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Common running injuries

running central coast coast sport half marathon training plan
Most runners are used to having something wrong when they run - some sort of niggle or pain that is just there. Often these may be nothing, or they could turn into something more. Running is a great form of exercise but can be tough on your body and, there is no shortage of injuries. Below are some of the most common running injuries, as well as some strategies to consider to help prevent injuries.

Common injuries

Shin Splints / Medial tibial stress syndrome

Shin splints are extremely prevalent in runners and can be a huge burden. Shin splints present as a dull or aching pain below the knee on the front or side of the leg. The most common cause of shin splints is increasing mileage too quickly, but can also be caused by other factors such as changing running surface (e.g outdoors to a treadmill) or issues with your foot biomechanics. Find out more about shin splints in our blog here.
ITB Syndrome

Iliotibial band (ITB) syndrome is an overuse injury of the fascia (connective tissue) that runs along the outer thigh from the pelvis to the top of the tibia, crossing both the hip and knee joints. The role of the ITB is to work with its associated muscles to stabilise the leg in running and walking, during the stance phase (when the foot strikes the ground through to propulsion). It also plays a role in abduction of the thigh.
ITB syndrome is one of the most common causes of what we know as ‘runner’s knee’ and accounts for up to 22% of overuse injuries in runners.
Some of the common causes of ITB Syndrome include:

- Dramatic increases in training load
- Lack of flexibility in the hip flexors, quads, and TFL muscles
- Weakness of the hip abductor muscles

You can find out more about ITB syndrome here.
Achilles Tendinopathy

Achilles tendinopathy, often termed ‘Achilles tendonitis’ refers to pain and dysfunction relating to the Achilles tendon. It is typically an overuse injury and is most common in those in running or jumping based sports, due to the repetitive nature of the actions.
The Achilles tendon connects the calf muscles (gastrocnemius and soleus) to the calcaneus (heel bone) and is the largest tendon in the human body. It allows us to walk, run and jump by pulling on the heel when we flex our calves.
Some common causes of Achilles Tendinopathy include:

- Overuse or overtraining in running or jumping based activities
- Weakness in the calf muscles
- Changes in training surface e.g from grass to road to sand; outdoors to treadmill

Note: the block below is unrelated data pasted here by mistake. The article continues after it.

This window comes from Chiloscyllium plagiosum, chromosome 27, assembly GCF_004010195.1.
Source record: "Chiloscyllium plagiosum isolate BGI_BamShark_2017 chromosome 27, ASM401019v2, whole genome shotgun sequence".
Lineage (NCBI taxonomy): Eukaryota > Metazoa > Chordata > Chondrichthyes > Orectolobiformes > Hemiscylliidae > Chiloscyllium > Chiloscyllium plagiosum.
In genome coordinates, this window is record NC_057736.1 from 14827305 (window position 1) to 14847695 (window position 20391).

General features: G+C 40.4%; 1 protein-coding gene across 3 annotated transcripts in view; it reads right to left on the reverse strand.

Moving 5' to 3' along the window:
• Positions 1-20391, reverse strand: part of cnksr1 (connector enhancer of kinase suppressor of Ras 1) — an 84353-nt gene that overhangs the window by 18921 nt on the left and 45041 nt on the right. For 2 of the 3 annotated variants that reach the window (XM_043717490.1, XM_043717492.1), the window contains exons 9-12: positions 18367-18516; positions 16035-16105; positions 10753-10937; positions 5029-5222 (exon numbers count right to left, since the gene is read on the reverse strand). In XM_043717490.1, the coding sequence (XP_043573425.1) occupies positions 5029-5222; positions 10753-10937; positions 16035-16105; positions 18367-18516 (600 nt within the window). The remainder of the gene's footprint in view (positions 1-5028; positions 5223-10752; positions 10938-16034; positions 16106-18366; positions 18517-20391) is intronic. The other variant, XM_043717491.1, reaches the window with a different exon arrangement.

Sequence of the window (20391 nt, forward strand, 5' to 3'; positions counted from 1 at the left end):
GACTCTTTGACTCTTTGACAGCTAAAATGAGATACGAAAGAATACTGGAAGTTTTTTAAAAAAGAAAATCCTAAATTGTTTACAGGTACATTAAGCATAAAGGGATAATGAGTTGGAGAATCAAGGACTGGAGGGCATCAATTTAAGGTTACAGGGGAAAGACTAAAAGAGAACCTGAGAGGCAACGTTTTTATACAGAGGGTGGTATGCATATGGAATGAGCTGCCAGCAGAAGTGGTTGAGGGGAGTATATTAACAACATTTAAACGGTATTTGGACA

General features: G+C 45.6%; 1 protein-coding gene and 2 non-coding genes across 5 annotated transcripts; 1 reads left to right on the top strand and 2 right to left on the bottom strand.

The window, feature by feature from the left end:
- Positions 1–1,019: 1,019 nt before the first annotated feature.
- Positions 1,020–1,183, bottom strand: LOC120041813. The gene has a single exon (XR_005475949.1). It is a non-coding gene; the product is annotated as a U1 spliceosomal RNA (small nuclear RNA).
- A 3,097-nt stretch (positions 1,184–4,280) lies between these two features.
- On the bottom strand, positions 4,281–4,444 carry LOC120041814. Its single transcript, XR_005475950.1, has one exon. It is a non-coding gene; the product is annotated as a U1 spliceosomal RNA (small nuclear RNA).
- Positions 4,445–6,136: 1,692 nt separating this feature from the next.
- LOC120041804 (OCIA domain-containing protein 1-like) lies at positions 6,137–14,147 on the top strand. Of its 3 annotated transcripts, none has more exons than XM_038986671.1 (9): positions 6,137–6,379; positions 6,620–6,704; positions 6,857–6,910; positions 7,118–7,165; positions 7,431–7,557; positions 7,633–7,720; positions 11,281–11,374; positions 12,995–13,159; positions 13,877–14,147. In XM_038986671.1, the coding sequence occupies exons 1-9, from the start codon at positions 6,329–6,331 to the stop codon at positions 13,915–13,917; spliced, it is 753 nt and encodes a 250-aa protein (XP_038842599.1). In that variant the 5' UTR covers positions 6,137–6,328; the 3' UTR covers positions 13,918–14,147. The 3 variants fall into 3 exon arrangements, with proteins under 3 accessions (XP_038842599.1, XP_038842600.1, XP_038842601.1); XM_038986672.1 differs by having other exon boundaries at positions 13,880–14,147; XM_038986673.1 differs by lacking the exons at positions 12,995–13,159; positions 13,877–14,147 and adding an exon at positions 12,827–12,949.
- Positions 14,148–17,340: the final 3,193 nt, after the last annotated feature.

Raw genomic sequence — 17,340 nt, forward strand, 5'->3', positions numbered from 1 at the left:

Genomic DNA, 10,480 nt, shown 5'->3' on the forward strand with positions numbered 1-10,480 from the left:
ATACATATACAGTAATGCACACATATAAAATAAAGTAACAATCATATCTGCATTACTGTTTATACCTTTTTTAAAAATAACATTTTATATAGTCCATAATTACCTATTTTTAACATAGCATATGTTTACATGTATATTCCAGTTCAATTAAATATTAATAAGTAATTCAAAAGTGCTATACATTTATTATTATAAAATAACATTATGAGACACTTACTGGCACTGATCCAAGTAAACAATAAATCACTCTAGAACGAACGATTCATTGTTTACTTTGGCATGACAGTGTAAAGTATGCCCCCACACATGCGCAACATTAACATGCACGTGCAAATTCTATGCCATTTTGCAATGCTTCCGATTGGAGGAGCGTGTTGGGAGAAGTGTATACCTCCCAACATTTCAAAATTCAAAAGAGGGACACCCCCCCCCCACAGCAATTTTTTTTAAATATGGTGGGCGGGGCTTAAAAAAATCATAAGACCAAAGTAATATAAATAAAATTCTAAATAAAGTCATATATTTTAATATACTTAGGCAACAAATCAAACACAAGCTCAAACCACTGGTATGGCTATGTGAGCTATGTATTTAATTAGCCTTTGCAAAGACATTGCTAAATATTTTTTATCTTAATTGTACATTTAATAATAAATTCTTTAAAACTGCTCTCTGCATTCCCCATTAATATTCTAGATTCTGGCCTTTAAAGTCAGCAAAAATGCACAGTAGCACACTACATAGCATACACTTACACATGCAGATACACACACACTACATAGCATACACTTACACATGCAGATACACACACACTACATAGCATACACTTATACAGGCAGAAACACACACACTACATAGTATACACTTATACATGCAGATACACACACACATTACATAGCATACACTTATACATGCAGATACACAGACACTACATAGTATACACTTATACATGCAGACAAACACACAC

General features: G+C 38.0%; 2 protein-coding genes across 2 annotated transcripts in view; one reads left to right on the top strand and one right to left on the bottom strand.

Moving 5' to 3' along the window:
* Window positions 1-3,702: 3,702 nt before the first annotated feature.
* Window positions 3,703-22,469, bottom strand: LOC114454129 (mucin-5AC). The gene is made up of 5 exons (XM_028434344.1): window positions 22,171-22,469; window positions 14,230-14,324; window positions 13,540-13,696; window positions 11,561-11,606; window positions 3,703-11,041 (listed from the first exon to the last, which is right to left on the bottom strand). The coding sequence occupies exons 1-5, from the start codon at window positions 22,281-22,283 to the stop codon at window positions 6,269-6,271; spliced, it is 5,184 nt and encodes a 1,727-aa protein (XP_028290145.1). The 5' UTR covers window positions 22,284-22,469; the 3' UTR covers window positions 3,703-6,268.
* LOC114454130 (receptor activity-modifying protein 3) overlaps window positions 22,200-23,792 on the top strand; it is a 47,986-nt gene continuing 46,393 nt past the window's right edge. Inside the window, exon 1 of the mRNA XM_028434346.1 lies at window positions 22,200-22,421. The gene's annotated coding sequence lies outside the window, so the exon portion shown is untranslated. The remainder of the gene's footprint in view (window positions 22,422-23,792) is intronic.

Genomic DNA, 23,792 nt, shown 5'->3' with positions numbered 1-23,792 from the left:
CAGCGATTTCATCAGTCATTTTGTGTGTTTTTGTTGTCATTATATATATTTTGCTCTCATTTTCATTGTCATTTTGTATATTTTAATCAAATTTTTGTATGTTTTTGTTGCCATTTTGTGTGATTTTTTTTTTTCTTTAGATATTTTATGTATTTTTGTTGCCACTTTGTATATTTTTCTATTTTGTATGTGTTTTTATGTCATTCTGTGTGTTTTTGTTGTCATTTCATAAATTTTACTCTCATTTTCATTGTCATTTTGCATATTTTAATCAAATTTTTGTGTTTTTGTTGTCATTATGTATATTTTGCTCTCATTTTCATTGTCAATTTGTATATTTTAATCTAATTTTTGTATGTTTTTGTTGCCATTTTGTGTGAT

- Non-supportive footwear or change in footwear
- Biomechanical problems of the foot
- Tight calves and/or hamstrings
- Poor lower limb coordination/motor control

You can find out more about achillies tendinopathy here.
Prevention strategies

Not increasing km’s too quickly: Increasing your weekly running load too quickly is one of the biggest contributors to injury in running, particularly for overuse injuries and stress fractures. A nice common rule of thumb is: don't increase greater than 10% per week.

Training load management: Managing your training load is vital in reducing your risk of injury. Proper periodisation of your program should be done by your coach or a professional for the best results and to avoid overloading.

Strength and conditioning program: Runners often neglect strength and conditioning, and focus only on running lots of kilometres. A strength and conditioning program consisting of exercises such as squats and lunges, as well as core work will be beneficial to your performance by improving running economy and potentially reducing your risk of injury.

Warming up, cooling down and stretching: This is so important and often not taken seriously enough. A dynamic warm up should always be done before a run, with the length depending on the distance of the run, and a cool down and stretching/foam rolling session should always be completed afterwards to aid in recovery.

Make sure you have the correct running shoes: You should have running shoes that are suited to your foot and running type, which should be properly fitted. Our podiatrists can help you with this. Find out more about our podiatry services here.

A biomechanical analysis can help to make sure your running technique is best suited to you and help you perfect your technique to decrease your chances of injury. Book in for a biomechanical analysis with one of our podiatrists today by calling 4356 2588 or book online via the button below.
Check out our other running resources!

Foot injuries in runners

Half marathon training plans

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